I’m writing this June blog post in November, re-enacting writing it back in June. These five months between June as I remember it and June as it really was seem like a one uncapturable moment, constructed from multiple – long and short – periods of time that precede one another, overlap and run late. I have evidence of the fact that I started writing this blog in June: there is a document titled ‘Blog-June’ with just one line which reads: “The privileged are ignorant of their ignorance”. I don’t remember what I was going to say but I clearly had the intention “I will write”. Future simple tense. It was supposed to be simple.
Yesterday was Halloween, yet I’m writing my June blog post as if the whole summer is still ahead of me. Except that June is a pure memory now, a loss even. This loss today overlaps with my intention in the past: “I was going to write”. Future in the past tense.
“Future in the past is used to express the idea that in the past you thought something would happen in the future”, says the online dictionary.
Why didn’t I write it back then by just going ahead?
It seems it is the past – trapped both in the future and in the present – that does not make it so simple.
This complex temporal framework is in opposition to linear time – one that sequentially runs through notions like ‘summer’, ‘June’ or ‘Halloween’ and enables human fulfillment by means of successiveness and temporal order. Going ahead is a continuity driven by persistence, accumulation, and acceleration. Going back, however, is not simply a reverse but rather a temporal disorder where “objects and desires from different time periods coexist in the present self”.
While the future-facing mindset is built on the idea of leaving the past behind in favor of moving forward, the past-facing mindset never completely lets it go. Instead, it accommodates different times that synchronize in the present and abolish each other. This “temporal homelessness – when you inhabit a time that no longer exists” – is a characteristic of melancholia.
Melancholia has long been believed to be a disease grounded in the self. Ancient Greek physicians adhered to the system of four bodily fluids: black bile, yellow bile, blood, and phlegm. The imbalance of these fluids could cause disorders of the mind and body, and the excess of black bile could lead to depression, unsociability, and a reduction in the sense of self. As Julia Kristeva writes in her book Black Sun: “Melancholia then ends up in asymbolia, in loss of meaning: if I am no longer capable of translating or metaphorizing, I become silent and I die”.
Since the Middle Ages, though, understanding of melancholia as a condition that emerges solely in the self has shifted towards the idea that it can be determined by something external – for example, demonic possessions or, later, ideology.
In her book The Melancholia of Class Cynthia Cruz identifies the gap between the middle class and the working class by drawing a line between happiness and sadness, with the latter understood as insanity or even a sin, much like in Christian theology: “those who are unable or unwilling to conform to neoliberal culture and its ideology find themselves cast off, living at the margins: institutionalized, in poverty, or labeled “insane” ” .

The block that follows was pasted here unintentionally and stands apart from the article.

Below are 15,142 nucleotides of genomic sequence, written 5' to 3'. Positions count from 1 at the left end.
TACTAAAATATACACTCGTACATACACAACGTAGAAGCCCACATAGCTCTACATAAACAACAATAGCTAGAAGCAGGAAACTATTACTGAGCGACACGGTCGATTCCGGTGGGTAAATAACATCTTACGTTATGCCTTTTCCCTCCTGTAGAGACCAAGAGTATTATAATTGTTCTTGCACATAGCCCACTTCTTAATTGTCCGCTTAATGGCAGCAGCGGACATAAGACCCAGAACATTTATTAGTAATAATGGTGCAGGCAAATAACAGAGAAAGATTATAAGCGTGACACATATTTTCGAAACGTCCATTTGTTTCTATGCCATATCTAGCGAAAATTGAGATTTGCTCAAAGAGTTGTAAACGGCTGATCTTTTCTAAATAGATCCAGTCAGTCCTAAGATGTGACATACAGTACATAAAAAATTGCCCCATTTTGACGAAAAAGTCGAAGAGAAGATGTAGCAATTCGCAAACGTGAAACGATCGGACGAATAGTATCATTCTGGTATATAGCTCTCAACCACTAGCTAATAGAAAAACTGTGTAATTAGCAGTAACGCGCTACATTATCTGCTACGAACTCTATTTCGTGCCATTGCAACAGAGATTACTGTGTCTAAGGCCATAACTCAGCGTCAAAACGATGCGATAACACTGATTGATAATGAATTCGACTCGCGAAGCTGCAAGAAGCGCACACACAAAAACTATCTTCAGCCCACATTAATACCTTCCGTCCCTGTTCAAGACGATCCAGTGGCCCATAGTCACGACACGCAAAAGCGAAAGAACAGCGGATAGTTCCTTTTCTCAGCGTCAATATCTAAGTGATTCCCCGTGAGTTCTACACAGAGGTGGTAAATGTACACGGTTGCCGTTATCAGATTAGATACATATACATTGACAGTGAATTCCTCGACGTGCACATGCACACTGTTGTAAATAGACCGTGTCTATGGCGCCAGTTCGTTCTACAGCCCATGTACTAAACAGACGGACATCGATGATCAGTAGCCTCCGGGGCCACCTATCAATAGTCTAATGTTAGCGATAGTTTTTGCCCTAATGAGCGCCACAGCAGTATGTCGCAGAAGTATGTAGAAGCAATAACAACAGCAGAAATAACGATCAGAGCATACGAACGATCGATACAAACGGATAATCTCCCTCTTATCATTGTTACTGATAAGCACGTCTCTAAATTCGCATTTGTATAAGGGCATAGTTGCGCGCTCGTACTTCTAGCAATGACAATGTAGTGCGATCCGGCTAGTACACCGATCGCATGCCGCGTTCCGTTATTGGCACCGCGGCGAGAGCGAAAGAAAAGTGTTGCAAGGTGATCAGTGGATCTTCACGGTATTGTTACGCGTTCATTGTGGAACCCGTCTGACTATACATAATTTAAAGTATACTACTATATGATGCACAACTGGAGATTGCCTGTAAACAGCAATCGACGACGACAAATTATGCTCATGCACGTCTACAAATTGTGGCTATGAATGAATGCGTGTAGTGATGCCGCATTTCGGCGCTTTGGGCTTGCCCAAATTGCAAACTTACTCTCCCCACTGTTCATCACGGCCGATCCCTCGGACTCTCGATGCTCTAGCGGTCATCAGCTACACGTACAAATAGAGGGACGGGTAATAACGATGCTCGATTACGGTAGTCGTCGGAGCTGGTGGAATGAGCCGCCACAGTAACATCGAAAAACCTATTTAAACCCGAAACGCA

The distinction between the vanishing and melancholic self of the working class and the prospering happy self of the middle class also corresponds to the gap between the future and the past: “This idea that the future is where all improvement will occur, and indeed the ideology of aspiration that is entwined with it, is deeply connected to neoliberalism. By default, such an ideology insists that the past and history is of little to no use”.
Somewhere in-between this gap there is an opposition between writing a June blog post in June and writing it in November, one marginalized by the other, being the lost past that one seeks to retrieve somewhere in the present.
Within this framework speculating about the future through writing, exhibition-or-art-making seems to be an exclusive practice because of its outward-facing character. Although past, future, and present blend together in the process of fictioning, the focus remains on the future (even if this is a ‘not-yet’ type of future) and on ‘becoming’, rather than on ‘standstill’.
I’m wondering if the speculative mode of contemporary art would be able to fill in the gap between the ‘not-yet’ and ‘once upon a time’ – not only through re-enactment but through allowing the lost past to be in front, and this might serve as a key for radical accessibility.
 Anne Enderwitz. ‘Modernist Melancholia and Time: The Synchronicity of the Non-Synchronic in Freud, Tylor and Conrad’, in The Literature of Melancholia: Early Modern to Postmodern, eds. Martin Middeke and Christina Wald, Palgrave, London, 2011, p.174
 Julia Kristeva. Black Sun: Depression and Melancholia (European Perspectives), Columbia University Press, NY, 1992, p. 42
 Ibid, p. 135
 Jeanne van Heeswijk. ‘Preparing for the Not-Yet’, in Slow Reader. A Resource for Design Thinking and Practice, eds. Ana Paula Pais and Carolyn F. Strauss, Valiz, Amsterdam, 2016